By Jim Kouri
Yesterday morning, President Barack Obama and Secretary of Defense Leon Panetta unveiled a new strategic guidance that reflects the nation’s 21st Century defense needs and secures America’s leadership for the future, but military critics liken his proposals to playing Russian roulette with U.S. national security.
The U.S. Defense and State Departments continue to work side-by-side to bring the full range of American assets to bear on U.S. foreign policy. As the new strategy notes, meeting security challenges cannot be the work of our military alone, according to Secretary of State Hillary Clinton.
“Diplomacy and development are equal partners with defense in our smart power approach to promoting American interests and values abroad, building up our economic prosperity, and protecting our national security,” said Secretary Clinton.
This new guidance is a critical element in the nation’s integrated approach to strengthening American leadership in a changing world. It enhances the capabilities and relationships necessary to lead and meet national responsibilities for years to come, Pentagon officials stated.
In addition, it promotes U.S. strategic priorities, including sustaining a global presence while strengthening the country’s focus on the Asia-Pacific region; deterring our adversaries and fulfilling our security commitments; investing in critical alliances and partnerships, including NATO; combating violent extremists and defending human dignity around the world; and preserving our ability to respond quickly to emerging threats.
“As we move forward with this strategy, we will continue to consult our allies and partners to address our shared concerns, seize new opportunities, and bolster global stability,” Secretary Clinton stated.
“On defense spending, a huge amount of their savings on the discretionary side came out of defense spending,” Obama said during a press conference.
“Most of the reporters attending Thursday’s Obama press conference were too young to remember that President Bill Clinton reduced the nation’s deficit by drastically cutting defense. In fact, he called it the ‘peace dividend.’ Obama is now counting on people not remembering those cuts, as he duplicates the Bill Clinton strategy,” said former military intelligence officer Mike Snopes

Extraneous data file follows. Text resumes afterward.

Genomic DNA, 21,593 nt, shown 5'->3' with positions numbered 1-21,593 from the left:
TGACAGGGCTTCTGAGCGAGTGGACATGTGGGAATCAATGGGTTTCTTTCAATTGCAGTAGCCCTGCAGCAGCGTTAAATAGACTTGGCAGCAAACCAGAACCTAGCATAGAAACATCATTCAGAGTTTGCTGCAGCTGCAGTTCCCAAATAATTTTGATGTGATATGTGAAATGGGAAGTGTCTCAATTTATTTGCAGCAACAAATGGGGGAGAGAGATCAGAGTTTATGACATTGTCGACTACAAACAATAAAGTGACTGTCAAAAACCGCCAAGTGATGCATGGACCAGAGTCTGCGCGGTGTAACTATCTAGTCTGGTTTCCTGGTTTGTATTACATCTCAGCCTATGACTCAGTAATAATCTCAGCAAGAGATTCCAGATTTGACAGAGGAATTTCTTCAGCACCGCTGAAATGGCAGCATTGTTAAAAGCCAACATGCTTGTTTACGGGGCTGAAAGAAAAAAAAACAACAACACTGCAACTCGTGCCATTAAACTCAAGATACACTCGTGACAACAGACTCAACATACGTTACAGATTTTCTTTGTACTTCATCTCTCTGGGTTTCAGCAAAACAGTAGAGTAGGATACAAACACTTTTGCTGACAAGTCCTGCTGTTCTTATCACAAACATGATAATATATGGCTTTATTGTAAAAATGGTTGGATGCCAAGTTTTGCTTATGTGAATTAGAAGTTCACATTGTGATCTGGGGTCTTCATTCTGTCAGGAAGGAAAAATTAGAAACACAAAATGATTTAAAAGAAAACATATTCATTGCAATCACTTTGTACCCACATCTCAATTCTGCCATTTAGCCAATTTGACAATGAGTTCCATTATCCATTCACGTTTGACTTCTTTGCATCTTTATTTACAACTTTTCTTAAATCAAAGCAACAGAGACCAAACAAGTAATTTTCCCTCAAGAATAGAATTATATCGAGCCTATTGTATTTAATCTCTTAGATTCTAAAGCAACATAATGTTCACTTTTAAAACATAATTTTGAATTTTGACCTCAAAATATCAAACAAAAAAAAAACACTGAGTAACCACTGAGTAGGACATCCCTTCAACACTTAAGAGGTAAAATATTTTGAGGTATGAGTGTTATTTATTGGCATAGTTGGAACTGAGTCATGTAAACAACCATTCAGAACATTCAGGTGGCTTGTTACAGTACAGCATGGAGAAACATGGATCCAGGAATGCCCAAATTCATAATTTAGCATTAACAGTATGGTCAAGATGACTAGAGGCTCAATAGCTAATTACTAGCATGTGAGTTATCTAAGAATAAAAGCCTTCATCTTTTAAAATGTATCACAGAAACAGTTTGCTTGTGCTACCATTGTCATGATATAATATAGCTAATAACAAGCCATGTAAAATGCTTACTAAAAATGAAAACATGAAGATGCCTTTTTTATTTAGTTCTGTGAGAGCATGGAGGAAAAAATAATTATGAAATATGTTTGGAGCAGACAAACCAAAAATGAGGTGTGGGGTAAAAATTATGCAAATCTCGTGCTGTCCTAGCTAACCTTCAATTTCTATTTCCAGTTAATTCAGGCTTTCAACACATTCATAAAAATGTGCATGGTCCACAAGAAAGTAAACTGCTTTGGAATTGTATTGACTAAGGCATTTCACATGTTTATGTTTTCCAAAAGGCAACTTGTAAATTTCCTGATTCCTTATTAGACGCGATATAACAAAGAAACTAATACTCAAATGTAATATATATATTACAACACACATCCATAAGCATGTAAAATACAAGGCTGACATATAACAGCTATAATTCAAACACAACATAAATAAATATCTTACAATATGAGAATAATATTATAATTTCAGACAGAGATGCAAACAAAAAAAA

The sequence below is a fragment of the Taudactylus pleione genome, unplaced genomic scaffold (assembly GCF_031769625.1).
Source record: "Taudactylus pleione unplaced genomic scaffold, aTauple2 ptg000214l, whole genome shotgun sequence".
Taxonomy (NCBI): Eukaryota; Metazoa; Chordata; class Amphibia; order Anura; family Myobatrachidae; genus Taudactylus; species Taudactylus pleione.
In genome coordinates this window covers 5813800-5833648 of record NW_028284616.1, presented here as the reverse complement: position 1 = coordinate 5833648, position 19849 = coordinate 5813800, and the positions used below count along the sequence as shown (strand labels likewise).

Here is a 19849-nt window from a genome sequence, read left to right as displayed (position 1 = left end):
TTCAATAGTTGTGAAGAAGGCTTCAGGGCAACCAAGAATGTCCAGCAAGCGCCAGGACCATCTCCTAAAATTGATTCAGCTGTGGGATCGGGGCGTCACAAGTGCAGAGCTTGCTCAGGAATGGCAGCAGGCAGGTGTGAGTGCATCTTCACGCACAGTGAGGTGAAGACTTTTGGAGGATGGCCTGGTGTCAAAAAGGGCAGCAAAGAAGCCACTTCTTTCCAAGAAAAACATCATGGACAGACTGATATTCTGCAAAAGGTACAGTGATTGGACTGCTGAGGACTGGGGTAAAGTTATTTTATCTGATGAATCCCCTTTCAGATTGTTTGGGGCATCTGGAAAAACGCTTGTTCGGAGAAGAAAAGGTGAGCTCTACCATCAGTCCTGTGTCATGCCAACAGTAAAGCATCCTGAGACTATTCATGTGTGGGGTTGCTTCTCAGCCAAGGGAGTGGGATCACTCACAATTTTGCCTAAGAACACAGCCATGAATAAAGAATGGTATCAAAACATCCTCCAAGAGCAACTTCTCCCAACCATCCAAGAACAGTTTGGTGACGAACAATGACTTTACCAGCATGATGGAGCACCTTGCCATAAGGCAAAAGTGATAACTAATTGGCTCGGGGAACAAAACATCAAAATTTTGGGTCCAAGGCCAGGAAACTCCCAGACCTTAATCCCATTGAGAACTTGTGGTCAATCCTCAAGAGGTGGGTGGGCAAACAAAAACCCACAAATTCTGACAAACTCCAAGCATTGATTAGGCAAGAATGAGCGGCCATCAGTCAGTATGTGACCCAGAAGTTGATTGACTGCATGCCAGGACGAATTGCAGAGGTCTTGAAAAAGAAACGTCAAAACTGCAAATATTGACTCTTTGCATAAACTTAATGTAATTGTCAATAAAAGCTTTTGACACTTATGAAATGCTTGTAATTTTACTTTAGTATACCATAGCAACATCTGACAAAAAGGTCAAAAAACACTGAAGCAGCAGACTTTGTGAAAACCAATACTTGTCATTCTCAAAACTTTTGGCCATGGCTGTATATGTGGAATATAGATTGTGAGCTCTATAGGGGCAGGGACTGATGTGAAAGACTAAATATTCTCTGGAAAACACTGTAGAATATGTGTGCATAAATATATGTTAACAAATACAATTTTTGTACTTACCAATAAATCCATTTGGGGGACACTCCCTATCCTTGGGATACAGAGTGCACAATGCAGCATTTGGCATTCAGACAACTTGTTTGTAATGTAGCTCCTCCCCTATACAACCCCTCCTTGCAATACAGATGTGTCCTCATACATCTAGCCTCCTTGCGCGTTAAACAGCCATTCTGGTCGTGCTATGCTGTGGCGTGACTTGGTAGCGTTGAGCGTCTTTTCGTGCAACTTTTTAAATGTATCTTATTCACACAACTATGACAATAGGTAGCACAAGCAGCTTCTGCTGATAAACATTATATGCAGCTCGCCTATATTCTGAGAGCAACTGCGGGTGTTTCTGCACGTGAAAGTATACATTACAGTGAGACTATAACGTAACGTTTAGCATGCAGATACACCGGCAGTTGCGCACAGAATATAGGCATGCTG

Members of Obama’s Fiscal Commission had proposed cuts that would have come terminated or cutback several multi-billion dollar weapon systems, such as the F-35 fighter jet, the V-22 aircraft, and a new Marine Corps amphibious landing craft.
“I think we need to cut defense, but as commander-in-chief, I’ve got to make sure that we’re cutting it in a way that recognizes we’re still in the middle of a war,” Obama said during a press conference.
President Obama last Spring had requested $400 billion in national security cuts by 2023 to help with deficit-reduction efforts. During White House-congressional debt-ceiling talks, there was talk of even larger military budget cuts with the numbers reaching about $800 billion over 10 years.
But after word leaked out that the Obama administration would all but gut the U.S. defense and national security programs, critics blasted the White House for its myopic view of threats the U.S. faces.
Truth be told, because entitlement spending has tripled while defense spending declined as a percentage of gross domestic product (GDP), entitlement spending (Medicare, Medicaid, and Social Security) is now 10 percent of GDP, whereas defense spending is only 5 percent.
As documented in The Heritage Foundation’s 2011 Budget Chart Book, even eliminating all defense spending would not solve the federal spending crisis. Since 1976, annual entitlement spending has exceeded defense spending, even with the cost of wars such as Iraq and Afghanistan.
“Don’t be surprised to hear President Obama attempt to sound more like a hawk as we approach 2012. Having failed to oversee an economic comeback, he will attempt to sound presidential in foreign affairs. He’ll attempt to sound more patriotic with some audiences and his news media cheerleaders will help,” said political strategist Mike Baker.